If you have a YouTube channel, you will have undoubtedly been contacted many times about joining a YouTube network. These networks are sometimes referred to as MCNs; which is an abbreviation of Mutli-Channel Network.
I am contacted on a regular basis by these Multi-Channel Networks asking if I want to sign up for them. They have contacted me directly through my blog contact page, via private message on YouTube, and by posting comments on my videos.
These large networks represent thousands of channels and their members range from small to large YouTube channels.
In my opinion, there is only one reason to join a YouTube network. I discuss this in the video below.
If you prefer to read my thoughts on this issue, keep on reading :)
What Do YouTube Networks Offer?
The default way of making money through YouTube is Google Adsense. When you join a YouTube network (MCN), you sign a legally binding contract with the network saying that for a defined period of time, they can gain access to your channel's data. You also agree that all of your revenue will flow through the network's Adsense account instead of your own.
In other words, the network takes a cut of your earnings. How much they take depends on the contract you sign.
In exchange for giving the network a cut of your earnings, they provide you with various video editing tools and services. Most of these tools are very basic in my opinion.
I have never understood why anyone would want to join a YouTube network. If you look at the monetisation room in the YouTube community YTtalk, you will see thousands of disgruntled YouTubers talking about the problems they are having with their MCN. Problems range from networks not paying the rates they promised, not providing good support, and not promoting their channel in any way.
One of the biggest problems is non payment. Despite the fact the YouTuber is doing 100% of the work, some channels pay late or just do not pay at all.
You may be wondering why anyone would join a YouTube network. I did too.
However, they remain popular.
SocialBlade has a list of the top 250 YouTube networks. The list shows how many members (YouTubers) each network has and the total number of subscribers and views of those members.
The numbers illustrate how popular networks are.
So Why Join a YouTube Network?
I have never had any reason to join a YouTube network. Google pays directly into my bank account every single month. Google take a 45% cut of the money I generate, but I do not have another party taking another 10 or 20 or 30 percent off that.
Despite taking a 45% cut, Google provide zero support. I cannot stress the word ZERO enough. Their support is non-existent.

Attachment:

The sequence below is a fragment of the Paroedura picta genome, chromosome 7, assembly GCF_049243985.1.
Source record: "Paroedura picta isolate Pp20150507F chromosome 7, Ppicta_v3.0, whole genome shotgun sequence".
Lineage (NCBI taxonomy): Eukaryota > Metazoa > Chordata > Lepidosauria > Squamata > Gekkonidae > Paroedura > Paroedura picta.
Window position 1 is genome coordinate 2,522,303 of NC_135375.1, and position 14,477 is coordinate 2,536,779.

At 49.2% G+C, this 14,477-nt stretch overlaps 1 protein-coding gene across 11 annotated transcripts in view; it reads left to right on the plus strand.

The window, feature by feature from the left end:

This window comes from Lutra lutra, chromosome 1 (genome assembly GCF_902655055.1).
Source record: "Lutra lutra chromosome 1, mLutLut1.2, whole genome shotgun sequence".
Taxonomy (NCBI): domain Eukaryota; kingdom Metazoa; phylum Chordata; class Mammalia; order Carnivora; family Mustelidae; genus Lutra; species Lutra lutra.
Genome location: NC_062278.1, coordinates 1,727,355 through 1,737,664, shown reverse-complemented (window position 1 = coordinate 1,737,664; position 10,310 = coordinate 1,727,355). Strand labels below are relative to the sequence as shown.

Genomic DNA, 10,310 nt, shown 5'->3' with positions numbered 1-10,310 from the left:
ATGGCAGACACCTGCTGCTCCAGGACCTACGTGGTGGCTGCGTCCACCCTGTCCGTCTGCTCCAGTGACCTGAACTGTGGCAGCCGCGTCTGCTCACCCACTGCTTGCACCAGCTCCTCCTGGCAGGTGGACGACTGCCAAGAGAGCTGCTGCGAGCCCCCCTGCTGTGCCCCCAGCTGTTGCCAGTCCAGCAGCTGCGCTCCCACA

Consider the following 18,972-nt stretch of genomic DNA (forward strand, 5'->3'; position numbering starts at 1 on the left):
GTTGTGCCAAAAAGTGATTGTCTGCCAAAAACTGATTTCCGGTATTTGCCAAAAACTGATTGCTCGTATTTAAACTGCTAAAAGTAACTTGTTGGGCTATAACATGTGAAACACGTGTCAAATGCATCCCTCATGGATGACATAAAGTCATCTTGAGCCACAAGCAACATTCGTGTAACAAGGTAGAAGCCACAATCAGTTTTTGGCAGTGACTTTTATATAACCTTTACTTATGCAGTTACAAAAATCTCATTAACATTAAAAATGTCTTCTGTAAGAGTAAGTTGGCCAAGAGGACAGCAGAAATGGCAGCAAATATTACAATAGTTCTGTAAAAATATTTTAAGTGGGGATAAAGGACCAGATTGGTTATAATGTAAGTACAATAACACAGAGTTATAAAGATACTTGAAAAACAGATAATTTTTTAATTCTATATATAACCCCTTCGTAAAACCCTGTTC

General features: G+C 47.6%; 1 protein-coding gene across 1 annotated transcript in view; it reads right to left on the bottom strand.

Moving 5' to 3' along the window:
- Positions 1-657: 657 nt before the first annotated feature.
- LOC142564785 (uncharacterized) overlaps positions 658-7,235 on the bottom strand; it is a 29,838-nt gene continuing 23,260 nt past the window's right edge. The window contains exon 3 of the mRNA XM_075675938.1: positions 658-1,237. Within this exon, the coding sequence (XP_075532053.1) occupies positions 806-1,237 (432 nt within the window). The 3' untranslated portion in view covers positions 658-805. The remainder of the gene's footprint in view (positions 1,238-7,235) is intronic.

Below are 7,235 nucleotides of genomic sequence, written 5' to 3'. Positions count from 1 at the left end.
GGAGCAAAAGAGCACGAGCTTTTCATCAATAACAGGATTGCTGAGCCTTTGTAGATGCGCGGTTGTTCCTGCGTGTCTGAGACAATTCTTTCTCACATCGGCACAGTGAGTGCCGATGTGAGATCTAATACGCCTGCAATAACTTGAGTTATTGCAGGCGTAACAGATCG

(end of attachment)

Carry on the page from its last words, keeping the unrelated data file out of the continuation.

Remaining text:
I talked about this last week in my article “The YouTube Strike System Assumes You Are Guilty“. In the article (and video) I talk about the fact YouTube's system for flagging videos is completely flawed and assumed the YouTuber is guilty from the start.
When you receive a strike, YouTube not only removes the video, it also gives you a strike. If you receive three strikes, your channel is automatically deleted and you are not permitted to ever use YouTube again. You are punished for a single strike. I reviewed a screwdriver kit and someone said that I was being spammy and deceptive about it and due to this I am not allowed to live stream video for three months. The whole system is infuriatingly stupid.
Small and large channels are affected by this.
Eli the Computer Guy, who has over 825,000 YouTube subscribers, was punished multiple times for…well pretty much nothing. He had a video taken down and was not allowed to upload videos over 15 minutes for six months. If someone with close to one million subscribers can be treated in this way, what chance do less popular YouTubers like me have?
Eli had a discussion about this with Jerry Berg, who is more commonly known as Barnacules Nerdgasm.
Like me, Eli is not a member of a YouTube network. Jerry, who currently has over 900,000 subscribers, is a member of a network who takes 10% of his earnings.
Jerry explains that he does not use any of the tools or services his network provides. The only reason he uses them is to protect his channel from strikes.
Networks frequently have good contacts at YouTube. If one of Jerry's videos is flagged and taken down and his YouTube features are limited, it reduces the income Jerry makes. In turn, this reduces the income he generates for his network.
The network therefore has a vested interest in protecting his channel.
You can see Eli and Jerry discuss this issue around the 1:09:00 mark in the video below.
Jerry noted that his network were able to remove strikes against him quickly. In contrast, my attempts of speaking to Google about my strike has resulted in nothing but generic automated replies.
A Good Network Provides Security
In Jerry's opinion, a 10% cut is worth it as it protects his channel from getting strikes.
Networks proudly state that they will promote you and give you access to video tools and services, but the real reason for using a network is security. A network is like paying insurance. You may never need to use them, but they are there when you do face trouble.
The fact that the only way a YouTuber can be protected from others abusing the YouTube report system is to pay someone a large chunk of their earnings is frustrating. It illustrates how flawed the whole system is and highlights that something needs to change.
I am not sure at this point whether I would ever join a network or not, but I do at least now understand why others do.
Until YouTube fixes how they handle reported videos, you will have to pay a bribe to a Multi-Channel Network in order to get help and support on any YouTube channel related problems.
Thanks for reading.